Existing utility programs have yielded mixed results. Duke Energy is one of 14 utilities across 11 states that target DACs with their transportation electrification investment. Their $8 million pilot in Florida included a 10 percent carve out of charging stations for DACs. Due to low utilization in Florida, the company has not made specific allocations for DACs in their recent $76 million proposal in North Carolina. Instead, Duke and other utilities have solicited feedback from the environmental justice community on other interventions to support transportation equity across their programs.
Medium- and Heavy-Duty Electrification
Charging infrastructure access is only one aspect of the transportation equity issue. The electrification of trucks and buses that serve DACs constitutes a core focus for environmental justice groups advocating for more equity in transportation.
Duke Energy has accepted input from these groups and adapted their programs to target school and transit bus electrification in their North Carolina program as another way to address the disproportionate share of emissions borne by DACs. According to the Utility Filings Dashboard, 16 utilities in 14 states have been approved to invest more than $590 million in programs including some focus on bus and truck electrification.
Emissions from off-road vehicles and equipment are another challenge facing low-income communities. According to the EV Hub’s new Transit Dashboard, pollution from off-road vehicles and equipment account for more than 25 percent of all transportation pollution in the 15 metro areas with the most mobile source emissions.
OFF-ROAD MOBILE SOURCES ARE A MAJOR CONTRIBUTOR TO METRO AREAS WITH THE GREATEST TRANSPORTATION POLLUTION
This figure shows the distribution of mobile source emissions from the 15 regions with the greatest mobile source emissions among the top 50 largest metro areas in the United States, according to the U.S. Environmental Protection Agency. Off-road emissions account for more than 25 percent of total mobile source emissions in all regions.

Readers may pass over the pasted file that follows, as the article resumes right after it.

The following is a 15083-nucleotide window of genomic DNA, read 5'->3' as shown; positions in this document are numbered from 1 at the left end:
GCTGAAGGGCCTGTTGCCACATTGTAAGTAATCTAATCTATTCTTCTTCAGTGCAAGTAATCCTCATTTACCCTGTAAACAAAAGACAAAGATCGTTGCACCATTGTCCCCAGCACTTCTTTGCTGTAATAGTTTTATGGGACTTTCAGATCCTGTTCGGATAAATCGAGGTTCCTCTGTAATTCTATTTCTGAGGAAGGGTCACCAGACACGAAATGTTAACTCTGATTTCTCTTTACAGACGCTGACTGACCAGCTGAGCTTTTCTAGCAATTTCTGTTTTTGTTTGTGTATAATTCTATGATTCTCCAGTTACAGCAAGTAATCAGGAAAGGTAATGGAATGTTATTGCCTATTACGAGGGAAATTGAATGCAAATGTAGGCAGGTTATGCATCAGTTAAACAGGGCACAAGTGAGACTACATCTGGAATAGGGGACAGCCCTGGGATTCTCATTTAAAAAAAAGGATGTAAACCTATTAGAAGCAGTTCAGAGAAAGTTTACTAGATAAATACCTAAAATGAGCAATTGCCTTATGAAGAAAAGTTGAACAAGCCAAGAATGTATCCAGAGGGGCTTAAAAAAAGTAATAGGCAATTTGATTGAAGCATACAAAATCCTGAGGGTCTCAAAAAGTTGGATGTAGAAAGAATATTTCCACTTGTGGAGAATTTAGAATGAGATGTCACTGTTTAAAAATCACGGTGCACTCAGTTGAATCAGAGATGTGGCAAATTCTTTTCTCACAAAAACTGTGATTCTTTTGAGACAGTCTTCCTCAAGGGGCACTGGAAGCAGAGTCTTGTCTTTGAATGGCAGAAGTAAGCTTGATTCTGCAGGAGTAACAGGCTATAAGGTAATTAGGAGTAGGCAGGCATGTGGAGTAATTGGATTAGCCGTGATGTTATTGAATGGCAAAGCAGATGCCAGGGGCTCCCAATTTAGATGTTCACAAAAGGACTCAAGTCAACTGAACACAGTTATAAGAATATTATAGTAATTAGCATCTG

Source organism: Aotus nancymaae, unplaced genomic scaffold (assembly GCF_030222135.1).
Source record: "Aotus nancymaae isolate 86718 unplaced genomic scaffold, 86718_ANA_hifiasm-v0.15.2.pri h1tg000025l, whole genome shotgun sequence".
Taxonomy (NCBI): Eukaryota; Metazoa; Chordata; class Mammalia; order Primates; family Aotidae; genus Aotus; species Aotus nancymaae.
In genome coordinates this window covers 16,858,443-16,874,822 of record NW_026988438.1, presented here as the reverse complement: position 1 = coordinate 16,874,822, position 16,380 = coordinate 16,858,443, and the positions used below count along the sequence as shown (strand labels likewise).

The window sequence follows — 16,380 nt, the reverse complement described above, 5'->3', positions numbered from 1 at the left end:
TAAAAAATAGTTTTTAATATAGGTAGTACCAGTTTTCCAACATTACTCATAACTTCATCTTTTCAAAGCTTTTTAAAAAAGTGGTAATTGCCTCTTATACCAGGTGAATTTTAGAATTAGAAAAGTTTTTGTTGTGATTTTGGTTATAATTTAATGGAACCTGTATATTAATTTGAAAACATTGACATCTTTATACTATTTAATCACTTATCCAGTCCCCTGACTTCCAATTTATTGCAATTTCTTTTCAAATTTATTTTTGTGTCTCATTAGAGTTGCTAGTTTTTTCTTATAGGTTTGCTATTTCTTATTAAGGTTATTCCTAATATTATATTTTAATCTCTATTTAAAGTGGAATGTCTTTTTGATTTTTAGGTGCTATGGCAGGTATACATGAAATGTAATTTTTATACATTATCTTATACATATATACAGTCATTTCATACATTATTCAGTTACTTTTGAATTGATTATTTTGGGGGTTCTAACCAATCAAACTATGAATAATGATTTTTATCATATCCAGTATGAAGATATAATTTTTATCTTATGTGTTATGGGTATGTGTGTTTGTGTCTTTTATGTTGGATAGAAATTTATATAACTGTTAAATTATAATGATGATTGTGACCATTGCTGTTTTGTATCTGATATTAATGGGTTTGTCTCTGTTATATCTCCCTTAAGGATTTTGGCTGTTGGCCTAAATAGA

Source: Public Transit Dashboard
Off-road electrification has not been a core focus of utility programs so far, and only California utilities have been approved to invest in programs including a focus on off-road electrification. This increases the importance of public funding in the sector, although off-road electrification projects have only received 27 percent of the total $590 million in transportation electrification funding tracked in the Public Funding Awards dashboard. More than 95 percent of this is located in California and is allocated through the California Climate Investments program.
Public funding isn’t only needed for specific cases like off-road vehicles; it has a role to play in virtually all aspects of expanding transportation electrification in DACs. As noted at the outset, states like Oregon and California are supporting DAC communities with EV rebate programs. But they are also doing going a step further.
California requires that 35 percent of chargers built through VW settlement funds to be located in DACs, and cities like Sacramento are increasing access to EVs through low cost EV ride sharing programs located around low-income housing. California’s Enhanced Fleet Modernization Program also offers rebates for vehicle trade-ins to qualifying low-income drivers.
There is no one solution to increasing transportation equity, and there is no single player. Rather, the collective push of these policies and programs – from utilities, public agencies and other stakeholders – stands to establish a new status quo that encourages the prioritization of accessibility and inclusivity in electric transportation. Over the next several months, the EV Hub team will be enhancing the way we collect and present data regarding transportation equity in our Utility Filings Dashboard to more accurately track electric utility engagement in this issue.